Tax winter is coming: 5 cold hills lawmakers need to climb

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House Minority Leader Kevin McCarthy, who could face a rocky road to the presidency next year if Republicans win a majority, will work with slim margins and a group of conservative bomb-throwers who could wield enormous influence. Meanwhile, in the Senate, both parties will be forced to tackle these massive budget issues together, as Democrats are far from a filibuster-proof majority.

“Having had to graze US rescue plan across the House by a margin of four votes, I would say they have their work cut out for them if they want to accomplish anything,” the outgoing House budget speaker said. John Yarmuth (D-Ky.) said of his fellow Republicans. “If they want to do anything, they’re going to have to work with the Democrats.”

Here are the five tax hurdles Congress must clear in the lame duck and beyond:

Government funding

Congressional leaders appear willing to strike a bipartisan year-end spending deal that avoids a Dec. 16 shutdown and boosts federal agency budgets, wiping the slate clean before the new Congress in January.

But lagging election results could mean delayed work on the massive $1.5 trillion-plus package, as lawmakers postponed negotiations until after the midterms. Homeowner aides on both sides of the aisle say they are on track to meet their mid-December funding deadline, despite the lack of talks.

The next government funding deadline Congress will face is likely October 1 of next year, when fiscal year 2024 begins. Some House Republicans are determined to cut federal spending, but any appropriation package will require bipartisan support to pass through the Senate.

The debt ceiling

The United States will reach its borrowing limit next year if Congress does not act. The midterm elections could increase pressure on congressional leaders to lift the debt ceiling during the lame duck, to avoid an intense partisan gridlock in 2023.

Republicans have threatened to use the debt ceiling as leverage to cut social spending programs, such as Social Security and Medicare, an idea hated by the other side.

Democrats could unilaterally raise the debt ceiling over the next two months using the filibuster-proof process known as budget reconciliation. But such a tactic would take up valuable floor time, so Democrats might find it necessary to pursue a fine-grained deal with Republicans instead.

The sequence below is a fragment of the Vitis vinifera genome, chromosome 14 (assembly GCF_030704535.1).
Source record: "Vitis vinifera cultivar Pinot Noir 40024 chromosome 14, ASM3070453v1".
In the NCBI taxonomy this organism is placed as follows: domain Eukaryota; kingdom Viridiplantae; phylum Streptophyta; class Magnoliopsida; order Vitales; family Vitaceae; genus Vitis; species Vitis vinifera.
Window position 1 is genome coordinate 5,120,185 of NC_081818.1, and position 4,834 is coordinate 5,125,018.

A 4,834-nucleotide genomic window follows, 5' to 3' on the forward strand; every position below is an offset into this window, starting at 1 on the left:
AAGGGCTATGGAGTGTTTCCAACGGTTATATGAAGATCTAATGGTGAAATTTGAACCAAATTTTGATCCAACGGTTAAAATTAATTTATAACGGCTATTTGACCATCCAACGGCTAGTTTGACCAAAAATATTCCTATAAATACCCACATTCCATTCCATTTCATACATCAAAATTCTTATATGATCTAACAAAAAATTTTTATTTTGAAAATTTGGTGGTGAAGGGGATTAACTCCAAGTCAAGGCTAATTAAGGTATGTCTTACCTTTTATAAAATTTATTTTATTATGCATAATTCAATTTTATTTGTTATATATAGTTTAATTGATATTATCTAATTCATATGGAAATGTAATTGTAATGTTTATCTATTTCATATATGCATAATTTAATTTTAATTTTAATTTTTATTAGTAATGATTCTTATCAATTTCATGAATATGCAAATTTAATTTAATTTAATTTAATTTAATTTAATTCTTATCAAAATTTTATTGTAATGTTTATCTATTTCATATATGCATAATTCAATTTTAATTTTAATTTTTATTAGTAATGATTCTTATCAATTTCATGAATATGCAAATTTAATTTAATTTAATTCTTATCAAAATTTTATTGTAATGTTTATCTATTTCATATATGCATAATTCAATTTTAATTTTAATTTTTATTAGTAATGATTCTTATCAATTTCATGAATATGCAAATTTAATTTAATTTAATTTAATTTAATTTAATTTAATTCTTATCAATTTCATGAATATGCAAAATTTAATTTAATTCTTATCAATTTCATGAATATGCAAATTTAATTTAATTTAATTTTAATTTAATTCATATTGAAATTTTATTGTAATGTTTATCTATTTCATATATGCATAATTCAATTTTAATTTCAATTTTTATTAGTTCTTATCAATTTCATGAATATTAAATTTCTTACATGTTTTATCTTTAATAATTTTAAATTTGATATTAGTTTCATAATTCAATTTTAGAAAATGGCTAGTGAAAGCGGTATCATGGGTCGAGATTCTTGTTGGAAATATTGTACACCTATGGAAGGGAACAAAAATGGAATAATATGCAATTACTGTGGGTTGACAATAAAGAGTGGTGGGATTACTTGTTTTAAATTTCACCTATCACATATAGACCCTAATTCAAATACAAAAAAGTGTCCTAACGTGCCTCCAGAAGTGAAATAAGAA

“Everyone could benefit from having the debt ceiling taken care of so that Republicans don’t have to do it in the next Congress and Democrats don’t have to worry about the influence of Republicans,” said David Wessel, director. fiscal and monetary policy at the Brookings Institution. “It could be one of those lame ducks where a lot of stuff is going on.”

Yarmuth has said he’s ready to face the debt ceiling in the lame duck, though he’d rather get rid of it altogether – an idea President Joe Biden opposes.

Ukrainian aid

Current speaker Nancy Pelosi has already promised to include additional aid for Ukraine in the year-end government funding agreement, while more Republicans have calmed down when it comes to doling out additional military aid.

Ukraine’s war against Russia, however, could drag on for the foreseeable future. Both sides may be forced to consider more funding for the country in what would amount to an arduous bipartisan push next year. Even if the war results in a ceasefire or ends, Ukraine may need continued economic assistance from Congress to stay afloat.

Recession relief

The United States is likely heading into a recession that would hit next year and, unlike past economic crises, it may not be possible for the next Congress to pass legislation that funnels hundreds of billions of dollars into households in difficulty.

Messy politics aside, the fiscal conservatism of the likely GOP majority in the House would preclude costly congressional intervention that would itself run counter to Federal Reserve actions to stifle inflation, resulting in a another disaster for the economy. Lawmakers could potentially focus on areas of relief that target families most in need, such as food aid.

“Republicans and Democrats may feel like it’s imperative to do something to help people in a recession, but this is going to be one of those hard-fought negotiations,” Wessel said.

Medicare cuts

Congress must act over the next two months to waive billions of dollars in Medicare cuts that would take effect next year — a side effect of Biden’s $1.9 trillion U.S. bailout. The cuts are required by the 2010 pay-as-you-go budget rules, which require lawmakers to offset the cost of the legislation.

Congress routinely waives such cuts, but the issue became a political hot potato last year. Lawmakers instead deferred the issue to 2022, with Republicans unwilling to help Democrats avoid the slices caused by the passage of their massive party-line bill.

Now, it looks like lawmakers will quietly deal with the issue before the end of the year. A recent bipartisan letter from 46 senators, ranging from Sens. Rand Paul (R-Ky.) to Elizabeth Warren (D-Mass.), urged congressional leaders to stop the cuts.

“I think people think it’s almost a done deal that we’re going to find out,” Yarmuth said. “Nobody’s really freaked out about it.”

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